Sunday book review – On the Moor by Richard Carter


This is a lovely book.  I really enjoyed it – partly, I suspect, because I have a similar sense of humour to that of the author and also because I am generally curious about life.

The author goes for walks on the moors above Hebden Bridge (yes those moors) and his mind wanders widely, prompted by what he sees or hears.  It’s a good mechanism for being able to write about almost anything you like providing you can find a hook, and there always is a hook.

There’s a lot of Charles Darwin in this book, the author is a fan, and that works for me. There are also his views on grouse shooting – not terribly enamoured – and some great descriptions of the weather (November) and explanations of how you make maps with triangulation.  The author is good at explanations.  I like that.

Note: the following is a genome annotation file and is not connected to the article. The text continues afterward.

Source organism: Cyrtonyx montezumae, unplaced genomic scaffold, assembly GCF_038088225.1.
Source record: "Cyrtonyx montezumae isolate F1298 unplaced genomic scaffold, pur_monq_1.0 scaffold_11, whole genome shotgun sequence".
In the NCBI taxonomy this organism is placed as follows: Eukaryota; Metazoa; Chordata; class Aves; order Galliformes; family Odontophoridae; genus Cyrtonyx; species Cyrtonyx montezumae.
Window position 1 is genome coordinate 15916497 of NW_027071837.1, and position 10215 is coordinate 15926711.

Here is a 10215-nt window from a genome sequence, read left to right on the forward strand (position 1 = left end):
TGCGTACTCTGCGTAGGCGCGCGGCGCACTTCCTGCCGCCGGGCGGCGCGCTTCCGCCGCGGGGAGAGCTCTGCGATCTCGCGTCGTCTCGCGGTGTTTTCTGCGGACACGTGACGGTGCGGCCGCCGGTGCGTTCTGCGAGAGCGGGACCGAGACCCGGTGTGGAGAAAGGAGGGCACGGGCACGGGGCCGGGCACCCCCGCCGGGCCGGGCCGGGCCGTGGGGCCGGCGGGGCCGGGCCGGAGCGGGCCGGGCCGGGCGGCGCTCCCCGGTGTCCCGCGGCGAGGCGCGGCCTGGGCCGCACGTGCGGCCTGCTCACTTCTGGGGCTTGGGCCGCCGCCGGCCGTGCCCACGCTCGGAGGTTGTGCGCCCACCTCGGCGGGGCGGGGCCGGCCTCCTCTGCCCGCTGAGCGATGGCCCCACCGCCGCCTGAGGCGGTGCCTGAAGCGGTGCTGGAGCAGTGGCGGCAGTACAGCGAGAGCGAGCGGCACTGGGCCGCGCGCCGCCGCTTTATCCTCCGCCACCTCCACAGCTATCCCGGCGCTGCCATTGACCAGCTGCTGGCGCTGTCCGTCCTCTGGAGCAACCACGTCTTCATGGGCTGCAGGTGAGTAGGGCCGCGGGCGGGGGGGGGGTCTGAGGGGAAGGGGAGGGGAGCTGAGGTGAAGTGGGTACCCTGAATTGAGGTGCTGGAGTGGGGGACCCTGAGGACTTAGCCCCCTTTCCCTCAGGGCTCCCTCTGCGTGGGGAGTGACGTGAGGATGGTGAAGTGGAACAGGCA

Eclectic – that’s what this book is. And rambling – in a good way (after all, these are walks).

I liked it.  I hope Richard Carter is writing another volume of his thoughts. I’ll buy it.


On the Moor: science, history and nature on a country walk by Richard Carter is published by Gruts Media.


Remarkable Birds by Mark Avery is published by Thames and Hudson – for reviews see here.

Inglorious: conflict in the uplands by Mark Avery is published by Bloomsbury – for reviews see here.